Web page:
Coping With the Emotional Toll of Psoriasis
More than two out of three people with psoriasis report the condition has a negative effect on their mental well-being. Read up on how psoriasis can affect you emotionally, and get some tips for coping.
Psoriasis can be a distressing disease—and the distress is often compounded by the timing. Psoriasis usually starts between ages 15 and 35, a time when people are especially concerned about how they look. For many, the change in outward appearance leads to some inner emotional turmoil. For a few, it may trigger more severe depression or anxiety.
The numbers tell the story. About 4,700 people responded to a National Psoriasis Foundation survey that asked about their emotional well being. More than two-thirds said the disease made them feel self-conscious, embarrassed, angry, frustrated, or helpless.
A 2010 study in the Archives of Dermatology shows just how serious the emotional toll can be. Researchers studied British medical records from 1987 to 2002. Their analyses included 149,998 people with psoriasis as well as 766,950 people without the disease. Those with psoriasis were at higher risk for depression, anxiety, and suicidal thinking.
In the 2019 National Psoriasis Foundation survey, 20% of people with psoriasis reported experiencing moderate to severe depression. This is significantly higher than the 7% of the general population who also report moderate to severe depression.
Psoriasis impacts your emotional well-being in several ways. Here are some of the most common effects.
How you view yourself
Psoriasis influences how you view yourself. If you have a healthy self-image, you know that psoriasis is only a small part of who you are. But if your self-image is shakier, having the disease can give rise to negative feelings about yourself, such as embarrassment or shame.
How other people view you
Psoriasis can affect how other people view you. People’s first reactions toward you are often based on surface impressions. If your psoriasis is visible, you may get some negative reactions. For example, some people might fear that the condition is contagious, so they act standoffish. Or they might simply be curious, so they stare to the point of rudeness. Such reactions can add to your emotional distress.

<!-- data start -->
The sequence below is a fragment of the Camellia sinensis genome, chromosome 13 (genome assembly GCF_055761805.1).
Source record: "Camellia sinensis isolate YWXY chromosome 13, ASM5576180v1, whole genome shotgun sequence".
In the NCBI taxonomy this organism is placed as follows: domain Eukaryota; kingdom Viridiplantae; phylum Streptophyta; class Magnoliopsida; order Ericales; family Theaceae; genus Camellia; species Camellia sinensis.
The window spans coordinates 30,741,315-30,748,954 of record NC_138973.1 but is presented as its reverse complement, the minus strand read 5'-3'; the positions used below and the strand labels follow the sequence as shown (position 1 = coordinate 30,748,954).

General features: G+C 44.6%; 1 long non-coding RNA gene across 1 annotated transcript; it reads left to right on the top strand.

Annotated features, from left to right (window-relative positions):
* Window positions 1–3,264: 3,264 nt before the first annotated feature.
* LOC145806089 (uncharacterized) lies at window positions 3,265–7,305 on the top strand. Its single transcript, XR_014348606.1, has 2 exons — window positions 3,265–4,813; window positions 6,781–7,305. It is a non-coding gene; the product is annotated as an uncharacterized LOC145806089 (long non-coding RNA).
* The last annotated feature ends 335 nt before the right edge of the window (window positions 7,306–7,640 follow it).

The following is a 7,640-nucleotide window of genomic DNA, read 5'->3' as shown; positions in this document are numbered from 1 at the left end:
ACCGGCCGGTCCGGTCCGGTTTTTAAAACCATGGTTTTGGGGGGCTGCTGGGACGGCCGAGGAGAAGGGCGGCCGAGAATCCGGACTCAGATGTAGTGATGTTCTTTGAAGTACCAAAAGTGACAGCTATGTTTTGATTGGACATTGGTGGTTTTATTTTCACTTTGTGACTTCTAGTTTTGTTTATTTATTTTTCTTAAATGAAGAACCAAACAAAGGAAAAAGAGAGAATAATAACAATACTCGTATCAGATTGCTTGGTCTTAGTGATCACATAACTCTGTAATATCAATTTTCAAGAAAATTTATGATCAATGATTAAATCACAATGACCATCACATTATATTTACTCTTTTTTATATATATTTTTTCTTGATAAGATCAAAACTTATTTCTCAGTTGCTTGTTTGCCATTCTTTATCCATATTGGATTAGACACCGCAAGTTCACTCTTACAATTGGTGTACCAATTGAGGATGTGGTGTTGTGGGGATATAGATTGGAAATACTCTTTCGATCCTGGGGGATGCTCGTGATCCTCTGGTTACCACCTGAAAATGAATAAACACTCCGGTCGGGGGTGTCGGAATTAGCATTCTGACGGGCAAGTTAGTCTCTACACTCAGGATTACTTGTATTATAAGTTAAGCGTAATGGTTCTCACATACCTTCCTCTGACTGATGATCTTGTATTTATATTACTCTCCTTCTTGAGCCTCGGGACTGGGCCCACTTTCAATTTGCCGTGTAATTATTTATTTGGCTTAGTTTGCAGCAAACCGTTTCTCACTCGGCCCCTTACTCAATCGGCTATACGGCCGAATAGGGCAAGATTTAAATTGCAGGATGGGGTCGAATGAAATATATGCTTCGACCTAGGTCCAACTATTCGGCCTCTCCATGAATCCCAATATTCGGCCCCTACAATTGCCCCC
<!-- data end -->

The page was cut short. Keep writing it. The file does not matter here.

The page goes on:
How you perceive other people view you
Psoriasis affects how you believe other people see you. If you’re turned off by what you see in the mirror, you may assume that others feel the same way—even when they don’t. To head off rejection, you may start avoiding social situations. In the long run, however, isolation only makes matters worse.
It’s natural to experience these difficult feelings. But you can learn to cope with them in a constructive way. These tips can help:
- Tune up your thoughts. Watch out for overly negative thinking. For example, if you think, “I’m totally repulsive,” you’re way overstating the negative—and making yourself feel lousy. Noticing such thoughts and replacing them with more positive ones can boost your confidence and optimism.
- Learn about psoriasis. The more you know about psoriasis, the better choices you’ll be able to make about treatment and lifestyle. Taking smart steps to improve your health helps you feel more in control.
- Start a conversation. Share your feelings with supportive family and friends, which helps keep stress at bay. Also, consider joining a psoriasis support group, which lets you connect with people who face similar problems. Hearing how they’ve dealt with psoriasis can be empowering.
- Seek professional help. If your distress persists, talk with a doctor or mental health care provider. Asking for help isn’t a sign of weakness. To the contrary, it’s a sign that you’re taking charge of your life.
The teen years are a time of great emotional change. Psoriasis adds to the challenge. If your son or daughter has psoriasis, you can help by offering moral support and a sympathetic ear.
Encourage your teen to talk openly about psoriasis with teachers and friends. The more others understand, the less likely they are to react in a hurtful way. If your teen isn’t comfortable discussing psoriasis, practice together first. See more teen-friendly tips here.